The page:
The Government of Sweden announced additional requirements for citizenship applications from 2025 onwards, subject to parliamentary approval. Applicants for naturalisation will need to take a language test and a societal knowledge test before they can become Swedish citizens.
The assimilation debate and citizenship
Sweden has long been a safe haven for many migrants who escape war, political persecution, and poverty, a history that spans World War II, Vietnam War and the Yugoslav Wars.
However, since the European migrant crisis of the 2010s, a fierce debate has erupted around the apparent inability of some migrants to assimilate into society, as well as the appearance of “parallel societies” around certain ethnoreligious groups that enforce rules in conflict with the general Swedish society.
At present, unlike neighbouring Denmark or other countries like the United Kingdom, naturalisation as a Swedish citizen requires only a continuous legal residence of 5 years, permanent residence status (obtainable with 2-5 years of residence depending on situation), good conduct, plus an interview with an immigration officer. With the surge in immigrants, it became apparent that Sweden needs to require higher standards of its prospective citizens.
The new requirements
From 1 January 2025, applicants for naturalisation between the ages of 16 and 66 will require (in addition to present requirements):
- A language test, and
- A citizenship test with societal knowledge in focus.
The language test requirement can be met by taking the exam at the end of SFI Course D, the highest level of the Swedish language course for immigrants. Tisus, the language test for university admission, will also be accepted.
The citizenship test requirement will also be considered as fulfilled through completing adult education (komvux) courses in societal knowledge (samhällskunskap).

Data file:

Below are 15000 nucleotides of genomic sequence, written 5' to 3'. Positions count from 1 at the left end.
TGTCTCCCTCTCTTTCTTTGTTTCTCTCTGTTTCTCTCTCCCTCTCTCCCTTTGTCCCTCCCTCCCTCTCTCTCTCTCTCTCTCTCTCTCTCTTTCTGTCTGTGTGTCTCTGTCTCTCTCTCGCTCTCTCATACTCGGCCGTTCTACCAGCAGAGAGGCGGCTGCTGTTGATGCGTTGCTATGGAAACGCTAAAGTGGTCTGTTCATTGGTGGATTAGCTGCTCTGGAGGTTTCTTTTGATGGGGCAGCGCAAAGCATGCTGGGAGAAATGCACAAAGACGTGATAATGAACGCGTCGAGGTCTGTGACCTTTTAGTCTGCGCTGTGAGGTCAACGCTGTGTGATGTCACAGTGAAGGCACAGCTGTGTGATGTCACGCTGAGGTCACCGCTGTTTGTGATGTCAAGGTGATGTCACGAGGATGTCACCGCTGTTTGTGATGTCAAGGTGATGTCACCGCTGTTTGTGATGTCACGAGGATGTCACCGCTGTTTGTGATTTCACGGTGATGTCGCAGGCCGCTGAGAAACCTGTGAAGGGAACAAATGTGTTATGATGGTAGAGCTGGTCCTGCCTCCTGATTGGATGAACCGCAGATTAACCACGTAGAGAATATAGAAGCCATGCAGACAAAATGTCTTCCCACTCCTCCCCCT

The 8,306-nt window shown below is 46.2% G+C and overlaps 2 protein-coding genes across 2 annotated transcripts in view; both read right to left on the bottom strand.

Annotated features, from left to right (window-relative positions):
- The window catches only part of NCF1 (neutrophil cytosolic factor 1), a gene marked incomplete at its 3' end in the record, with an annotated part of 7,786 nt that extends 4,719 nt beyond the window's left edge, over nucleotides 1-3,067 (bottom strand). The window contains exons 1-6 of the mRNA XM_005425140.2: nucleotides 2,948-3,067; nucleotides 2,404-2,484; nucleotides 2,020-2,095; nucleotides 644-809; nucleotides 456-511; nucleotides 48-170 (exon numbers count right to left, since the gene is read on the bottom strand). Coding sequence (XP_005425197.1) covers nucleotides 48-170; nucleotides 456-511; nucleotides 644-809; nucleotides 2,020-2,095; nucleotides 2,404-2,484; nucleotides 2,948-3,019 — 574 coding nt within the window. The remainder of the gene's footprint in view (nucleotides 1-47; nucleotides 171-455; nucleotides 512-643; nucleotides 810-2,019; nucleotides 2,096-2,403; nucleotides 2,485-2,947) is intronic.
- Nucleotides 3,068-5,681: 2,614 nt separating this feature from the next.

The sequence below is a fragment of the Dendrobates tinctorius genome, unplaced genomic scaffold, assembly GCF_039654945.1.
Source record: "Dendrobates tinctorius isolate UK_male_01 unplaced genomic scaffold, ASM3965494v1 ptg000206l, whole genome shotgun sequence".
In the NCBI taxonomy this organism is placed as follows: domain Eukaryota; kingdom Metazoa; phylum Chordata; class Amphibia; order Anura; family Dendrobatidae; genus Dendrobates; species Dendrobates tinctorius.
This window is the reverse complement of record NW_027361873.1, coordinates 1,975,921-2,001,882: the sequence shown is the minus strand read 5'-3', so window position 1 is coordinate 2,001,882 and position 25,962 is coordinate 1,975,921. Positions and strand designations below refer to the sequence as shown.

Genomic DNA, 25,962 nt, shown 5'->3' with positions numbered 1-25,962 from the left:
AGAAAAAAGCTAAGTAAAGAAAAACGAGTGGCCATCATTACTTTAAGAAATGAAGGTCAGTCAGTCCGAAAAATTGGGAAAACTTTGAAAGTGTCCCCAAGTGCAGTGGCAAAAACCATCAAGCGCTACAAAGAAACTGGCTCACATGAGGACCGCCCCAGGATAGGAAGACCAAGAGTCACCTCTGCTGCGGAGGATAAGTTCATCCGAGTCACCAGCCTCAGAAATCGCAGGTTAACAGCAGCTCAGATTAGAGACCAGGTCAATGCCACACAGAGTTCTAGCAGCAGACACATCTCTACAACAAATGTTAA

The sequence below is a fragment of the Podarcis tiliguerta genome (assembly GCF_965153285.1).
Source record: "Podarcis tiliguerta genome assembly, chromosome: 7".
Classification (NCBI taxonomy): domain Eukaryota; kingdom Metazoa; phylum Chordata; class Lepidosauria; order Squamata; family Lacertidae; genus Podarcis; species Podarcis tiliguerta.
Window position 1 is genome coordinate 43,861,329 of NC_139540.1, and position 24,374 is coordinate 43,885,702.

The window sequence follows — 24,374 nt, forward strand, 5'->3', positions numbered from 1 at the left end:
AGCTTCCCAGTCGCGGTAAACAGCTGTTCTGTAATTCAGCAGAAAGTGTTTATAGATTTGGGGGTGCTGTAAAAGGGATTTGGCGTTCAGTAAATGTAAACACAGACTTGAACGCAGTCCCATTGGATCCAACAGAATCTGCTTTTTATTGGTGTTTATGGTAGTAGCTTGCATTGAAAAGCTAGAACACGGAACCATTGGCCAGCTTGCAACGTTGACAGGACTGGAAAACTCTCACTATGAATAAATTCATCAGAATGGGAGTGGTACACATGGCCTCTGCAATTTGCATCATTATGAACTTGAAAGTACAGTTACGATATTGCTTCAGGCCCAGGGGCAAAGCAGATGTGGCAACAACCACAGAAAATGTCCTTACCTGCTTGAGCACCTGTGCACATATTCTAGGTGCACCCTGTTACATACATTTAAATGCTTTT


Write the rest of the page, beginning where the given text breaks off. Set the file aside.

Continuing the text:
Unified tests will also be available for all applicants who don’t meet the requirements, but these will have to be paid for by the applicant, costing approximately 2500 kronor (€247).
Citizenship tests: not easy to create one nor pass one?
Citizenship tests are often required of naturalisation applicants to ensure they understand life in the host nation. But a fair citizenship test is not that easy to create, let alone pass.
In 2018, for example, the UK Home Secretary Sajid Javid criticised his country’s citizenship test as a “pub quiz” that doesn’t fit its intended purpose. The UK citizenship test is in a multiple choice format that tests basic knowledge in British history, society and culture.
The Danish citizenship test, which has a similar format and context, is infamous for a pass rate as low as 32%, with the government blaming candidates for “not preparing properly”. Questions include, for example, the year in which the first Olsen Gang film was premiered.
It isn’t yet known how the Swedish citizenship will look like, but the government knew it takes time and so gave four years to the task of creating one, debuting from 2025.